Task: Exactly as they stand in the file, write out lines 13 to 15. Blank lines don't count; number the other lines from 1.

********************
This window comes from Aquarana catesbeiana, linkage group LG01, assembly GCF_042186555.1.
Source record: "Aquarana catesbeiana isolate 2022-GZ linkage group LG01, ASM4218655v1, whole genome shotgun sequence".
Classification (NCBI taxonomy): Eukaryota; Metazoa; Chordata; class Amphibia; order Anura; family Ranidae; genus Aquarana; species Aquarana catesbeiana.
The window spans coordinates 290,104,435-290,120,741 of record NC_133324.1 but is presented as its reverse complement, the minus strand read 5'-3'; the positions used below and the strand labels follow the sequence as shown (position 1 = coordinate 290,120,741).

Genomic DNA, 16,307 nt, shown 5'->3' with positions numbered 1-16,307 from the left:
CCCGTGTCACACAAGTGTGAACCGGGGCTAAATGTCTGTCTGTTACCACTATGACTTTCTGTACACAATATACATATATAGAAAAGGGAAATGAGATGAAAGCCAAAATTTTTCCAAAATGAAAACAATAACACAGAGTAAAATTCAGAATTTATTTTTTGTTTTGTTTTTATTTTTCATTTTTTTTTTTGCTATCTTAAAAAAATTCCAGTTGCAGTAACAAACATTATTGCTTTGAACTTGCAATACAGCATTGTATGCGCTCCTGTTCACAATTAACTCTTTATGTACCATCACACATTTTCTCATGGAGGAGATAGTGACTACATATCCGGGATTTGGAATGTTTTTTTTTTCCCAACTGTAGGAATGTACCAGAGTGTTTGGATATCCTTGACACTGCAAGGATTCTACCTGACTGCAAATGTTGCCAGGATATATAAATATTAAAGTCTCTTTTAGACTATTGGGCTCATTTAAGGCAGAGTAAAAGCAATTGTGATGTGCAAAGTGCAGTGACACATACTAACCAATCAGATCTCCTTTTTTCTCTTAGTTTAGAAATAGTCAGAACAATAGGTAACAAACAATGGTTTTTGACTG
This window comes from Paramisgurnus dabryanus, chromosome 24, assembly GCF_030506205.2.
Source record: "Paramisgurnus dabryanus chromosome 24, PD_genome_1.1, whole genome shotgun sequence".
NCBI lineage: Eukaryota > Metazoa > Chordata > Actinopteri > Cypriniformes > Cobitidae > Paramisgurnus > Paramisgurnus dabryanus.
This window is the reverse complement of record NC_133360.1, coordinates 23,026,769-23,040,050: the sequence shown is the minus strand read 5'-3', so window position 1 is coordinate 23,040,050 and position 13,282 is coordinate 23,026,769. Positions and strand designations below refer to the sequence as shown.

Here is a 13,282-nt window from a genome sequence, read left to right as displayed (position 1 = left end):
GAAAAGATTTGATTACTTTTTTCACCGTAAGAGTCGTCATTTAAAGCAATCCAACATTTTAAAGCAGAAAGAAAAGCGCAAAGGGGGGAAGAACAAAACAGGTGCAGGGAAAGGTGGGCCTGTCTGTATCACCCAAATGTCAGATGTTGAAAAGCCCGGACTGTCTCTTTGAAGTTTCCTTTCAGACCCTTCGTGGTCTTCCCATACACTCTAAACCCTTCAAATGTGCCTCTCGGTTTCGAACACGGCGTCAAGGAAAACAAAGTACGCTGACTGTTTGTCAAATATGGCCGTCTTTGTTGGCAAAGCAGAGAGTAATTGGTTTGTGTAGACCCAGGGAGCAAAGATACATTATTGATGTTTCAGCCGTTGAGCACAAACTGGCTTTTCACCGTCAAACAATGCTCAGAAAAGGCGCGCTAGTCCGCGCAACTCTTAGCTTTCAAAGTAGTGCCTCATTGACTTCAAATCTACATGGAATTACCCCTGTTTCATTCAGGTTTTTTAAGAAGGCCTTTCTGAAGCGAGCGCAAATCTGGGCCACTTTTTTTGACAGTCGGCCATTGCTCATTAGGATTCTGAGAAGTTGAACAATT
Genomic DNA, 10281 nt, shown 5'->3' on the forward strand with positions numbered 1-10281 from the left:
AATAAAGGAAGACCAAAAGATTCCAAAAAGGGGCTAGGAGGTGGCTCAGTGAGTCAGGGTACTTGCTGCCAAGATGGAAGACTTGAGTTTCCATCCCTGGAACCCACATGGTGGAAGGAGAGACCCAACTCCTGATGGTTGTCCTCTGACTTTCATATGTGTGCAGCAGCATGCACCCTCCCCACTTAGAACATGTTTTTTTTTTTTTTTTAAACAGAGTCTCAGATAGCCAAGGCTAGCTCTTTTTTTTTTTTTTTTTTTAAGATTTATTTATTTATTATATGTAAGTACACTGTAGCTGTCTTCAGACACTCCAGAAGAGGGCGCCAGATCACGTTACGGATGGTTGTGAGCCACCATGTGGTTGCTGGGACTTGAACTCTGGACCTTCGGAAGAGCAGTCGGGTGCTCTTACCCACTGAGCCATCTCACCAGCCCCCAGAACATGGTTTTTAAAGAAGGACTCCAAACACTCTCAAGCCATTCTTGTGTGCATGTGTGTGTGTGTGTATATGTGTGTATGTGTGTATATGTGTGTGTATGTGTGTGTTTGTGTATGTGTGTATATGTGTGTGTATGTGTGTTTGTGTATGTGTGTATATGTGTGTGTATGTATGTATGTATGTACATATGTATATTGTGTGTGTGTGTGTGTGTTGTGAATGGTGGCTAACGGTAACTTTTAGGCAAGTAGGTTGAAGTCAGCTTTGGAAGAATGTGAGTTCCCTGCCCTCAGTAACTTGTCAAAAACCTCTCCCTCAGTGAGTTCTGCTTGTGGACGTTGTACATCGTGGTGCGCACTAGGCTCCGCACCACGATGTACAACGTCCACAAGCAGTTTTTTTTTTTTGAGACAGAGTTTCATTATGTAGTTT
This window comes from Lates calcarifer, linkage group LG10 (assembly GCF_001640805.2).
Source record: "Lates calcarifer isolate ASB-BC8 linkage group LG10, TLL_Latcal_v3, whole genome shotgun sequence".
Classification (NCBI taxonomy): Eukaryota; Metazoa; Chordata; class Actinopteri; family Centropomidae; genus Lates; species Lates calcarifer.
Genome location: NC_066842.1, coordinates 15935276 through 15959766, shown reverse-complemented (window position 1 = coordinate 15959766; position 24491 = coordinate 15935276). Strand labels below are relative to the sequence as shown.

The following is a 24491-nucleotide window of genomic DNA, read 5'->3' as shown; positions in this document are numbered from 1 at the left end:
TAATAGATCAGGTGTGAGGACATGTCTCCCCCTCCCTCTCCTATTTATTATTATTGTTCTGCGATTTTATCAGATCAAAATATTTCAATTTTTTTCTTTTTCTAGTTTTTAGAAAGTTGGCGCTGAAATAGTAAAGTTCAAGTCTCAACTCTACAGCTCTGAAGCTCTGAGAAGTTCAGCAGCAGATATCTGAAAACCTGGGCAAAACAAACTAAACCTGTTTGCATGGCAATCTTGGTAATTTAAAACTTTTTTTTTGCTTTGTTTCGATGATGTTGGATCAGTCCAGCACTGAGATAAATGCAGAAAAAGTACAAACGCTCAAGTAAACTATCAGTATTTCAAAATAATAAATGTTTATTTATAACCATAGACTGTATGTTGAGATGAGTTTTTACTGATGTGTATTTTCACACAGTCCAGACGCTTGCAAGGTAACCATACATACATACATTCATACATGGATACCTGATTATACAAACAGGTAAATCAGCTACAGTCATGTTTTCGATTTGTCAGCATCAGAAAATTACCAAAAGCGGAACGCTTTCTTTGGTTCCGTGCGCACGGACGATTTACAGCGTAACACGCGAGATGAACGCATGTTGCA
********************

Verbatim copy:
Genomic DNA, 10281 nt, shown 5'->3' on the forward strand with positions numbered 1-10281 from the left:
AATAAAGGAAGACCAAAAGATTCCAAAAAGGGGCTAGGAGGTGGCTCAGTGAGTCAGGGTACTTGCTGCCAAGATGGAAGACTTGAGTTTCCATCCCTGGAACCCACATGGTGGAAGGAGAGACCCAACTCCTGATGGTTGTCCTCTGACTTTCATATGTGTGCAGCAGCATGCACCCTCCCCACTTAGAACATGTTTTTTTTTTTTTTTTAAACAGAGTCTCAGATAGCCAAGGCTAGCTCTTTTTTTTTTTTTTTTTTTAAGATTTATTTATTTATTATATGTAAGTACACTGTAGCTGTCTTCAGACACTCCAGAAGAGGGCGCCAGATCACGTTACGGATGGTTGTGAGCCACCATGTGGTTGCTGGGACTTGAACTCTGGACCTTCGGAAGAGCAGTCGGGTGCTCTTACCCACTGAGCCATCTCACCAGCCCCCAGAACATGGTTTTTAAAGAAGGACTCCAAACACTCTCAAGCCATTCTTGTGTGCATGTGTGTGTGTGTGTATATGTGTGTATGTGTGTATATGTGTGTGTATGTGTGTGTTTGTGTATGTGTGTATATGTGTGTGTATGTGTGTTTGTGTATGTGTGTATATGTGTGTGTATGTATGTATGTATGTACATATGTATATTGTGTGTGTGTGTGTGTGTTGTGAATGGTGGCTAACGGTAACTTTTAGGCAAGTAGGTTGAAGTCAGCTTTGGAAGAATGTGAGTTCCCTGCCCTCAGTAACTTGTCAAAAACCTCTCCCTCAGTGAGTTCTGCTTGTGGACGTTGTACATCGTGGTGCGCACTAGGCTCCGCACCACGATGTACAACGTCCACAAGCAGTTTTTTTTTTTTGAGACAGAGTTTCATTATGTAGTTT
This window comes from Lates calcarifer, linkage group LG10 (assembly GCF_001640805.2).